• 10 Dec 2017 5:56 PM | William McLean (Administrator)

    Brent Jang, writing in the Globe & Mail 2017.12.05: "It could be just the ticket for saving some of Vancouver's heritage properties, starting with the cherished home and garden of the late architect Arthur Erickson ... (read more)

  • 9 Dec 2017 6:03 PM | William McLean (Administrator)


    As a result of a Special Resolution passed by members at their 2017 annual general meeting, the Arthur Erickson Foundation is now governed by new bylaws.

    The bylaws are custom-made for AEF, and designed to dovetail with British Columbia's updated Societies Act legislation. This legislation was intended by the BC government to modernize and update the rules for the governance of all not-for-profit organizations incorporated in the province, including AEF. 

    AEF's new bylaws, available by clicking here, have been completely rewritten since the 1993 originals. Notable revisions include those dealing with electronic participation at general and other meetings (bylaws 5.2 and 9.3), the nomination and election of new board members (bylaw 7.3), and rules for committees and councils (part 12).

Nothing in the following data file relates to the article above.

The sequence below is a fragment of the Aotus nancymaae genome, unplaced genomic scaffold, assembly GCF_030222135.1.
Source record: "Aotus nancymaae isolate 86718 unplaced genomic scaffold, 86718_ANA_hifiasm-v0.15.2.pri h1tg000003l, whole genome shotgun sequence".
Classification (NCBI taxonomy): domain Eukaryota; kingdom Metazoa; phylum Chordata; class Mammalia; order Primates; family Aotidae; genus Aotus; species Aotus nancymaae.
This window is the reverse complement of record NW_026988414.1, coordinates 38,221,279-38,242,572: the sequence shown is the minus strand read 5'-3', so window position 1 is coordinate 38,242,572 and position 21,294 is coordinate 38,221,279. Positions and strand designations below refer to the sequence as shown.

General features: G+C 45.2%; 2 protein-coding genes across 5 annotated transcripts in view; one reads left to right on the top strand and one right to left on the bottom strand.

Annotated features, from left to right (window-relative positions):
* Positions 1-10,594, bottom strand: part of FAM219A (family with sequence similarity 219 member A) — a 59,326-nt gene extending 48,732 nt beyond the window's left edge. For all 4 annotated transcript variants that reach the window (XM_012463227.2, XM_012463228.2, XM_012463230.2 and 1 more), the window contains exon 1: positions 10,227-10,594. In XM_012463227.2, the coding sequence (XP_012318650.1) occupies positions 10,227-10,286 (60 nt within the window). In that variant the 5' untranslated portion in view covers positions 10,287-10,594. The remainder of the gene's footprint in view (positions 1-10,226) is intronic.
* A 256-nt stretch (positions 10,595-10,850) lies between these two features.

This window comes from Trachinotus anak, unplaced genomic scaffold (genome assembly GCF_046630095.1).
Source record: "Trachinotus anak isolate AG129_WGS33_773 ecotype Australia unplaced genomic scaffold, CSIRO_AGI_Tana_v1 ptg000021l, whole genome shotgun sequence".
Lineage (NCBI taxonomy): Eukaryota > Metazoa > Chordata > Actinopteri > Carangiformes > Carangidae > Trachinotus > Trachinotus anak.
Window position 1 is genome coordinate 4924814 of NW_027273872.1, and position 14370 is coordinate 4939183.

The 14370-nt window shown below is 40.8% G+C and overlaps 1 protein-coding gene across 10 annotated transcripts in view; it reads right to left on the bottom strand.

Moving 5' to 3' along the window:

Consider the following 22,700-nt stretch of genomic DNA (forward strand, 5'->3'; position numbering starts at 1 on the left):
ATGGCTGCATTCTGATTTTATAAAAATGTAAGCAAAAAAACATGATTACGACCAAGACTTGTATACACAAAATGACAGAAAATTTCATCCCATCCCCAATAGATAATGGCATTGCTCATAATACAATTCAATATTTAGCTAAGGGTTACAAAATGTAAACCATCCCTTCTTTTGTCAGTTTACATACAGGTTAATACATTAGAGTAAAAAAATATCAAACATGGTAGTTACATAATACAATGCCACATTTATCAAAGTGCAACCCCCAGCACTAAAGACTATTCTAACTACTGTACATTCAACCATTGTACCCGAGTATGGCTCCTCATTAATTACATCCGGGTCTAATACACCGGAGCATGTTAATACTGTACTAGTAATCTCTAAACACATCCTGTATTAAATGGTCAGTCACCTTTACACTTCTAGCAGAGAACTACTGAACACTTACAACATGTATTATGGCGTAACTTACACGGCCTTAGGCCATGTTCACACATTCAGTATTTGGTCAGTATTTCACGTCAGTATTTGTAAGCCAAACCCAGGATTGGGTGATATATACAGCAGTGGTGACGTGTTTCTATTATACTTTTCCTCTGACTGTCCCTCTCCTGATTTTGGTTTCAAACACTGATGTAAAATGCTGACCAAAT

The new bylaws came into effect on October 6, 2017.

  • 7 Dec 2017 5:50 PM | William McLean (Administrator)

    Lara Fominoff, writing in the Lethbridge News Now 2017.12.06: "In Vancouver, a city where lots with just a single home are becoming closer to unicorn-like status, the Arthur Erickson Foundation is trying desperately to hold on to its property, to preserve it and to restore it as a heritage site. ... (read more)

  • 6 Dec 2017 12:30 PM | William McLean (Administrator)

    Arthur's nephew and AEF Board member, Christopher Erickson, reminisces about the Erickson garden: "Not sure where the term 'Moon Viewing Platform' came from as it was not originally referred to as such. It had been a marble that Arthur had scored from the demolition of the old police station, but became so cracked over time it had to be replaced. Geoff and I installed this granite under Arthur’s supervision which he described as the 'Egyptian way' with a sand base. The granite was donated by Frank Mahovolich, a great supporter of Arthur. I always thought the marble looked better, but you don’t look a gift horse in the mouth."

  • 12 Oct 2017 6:00 PM | William McLean (Administrator)


    At their 2017 annual general meeting, AEF members have acclaimed a board of 15 directors, three of whom are new.

    Returning directors are Phyllis Lambert (Chair); Phil Boname (President); Liz Watts (Vice-President, West); Michael Propokow (Vice-President, East); Simon Scott (Treasurer); Christopher Erickson; Neill Cumberbirch; David Covo; Linda Fraser; Hugo Eppich; Lois Milsom; and Larry Beasley.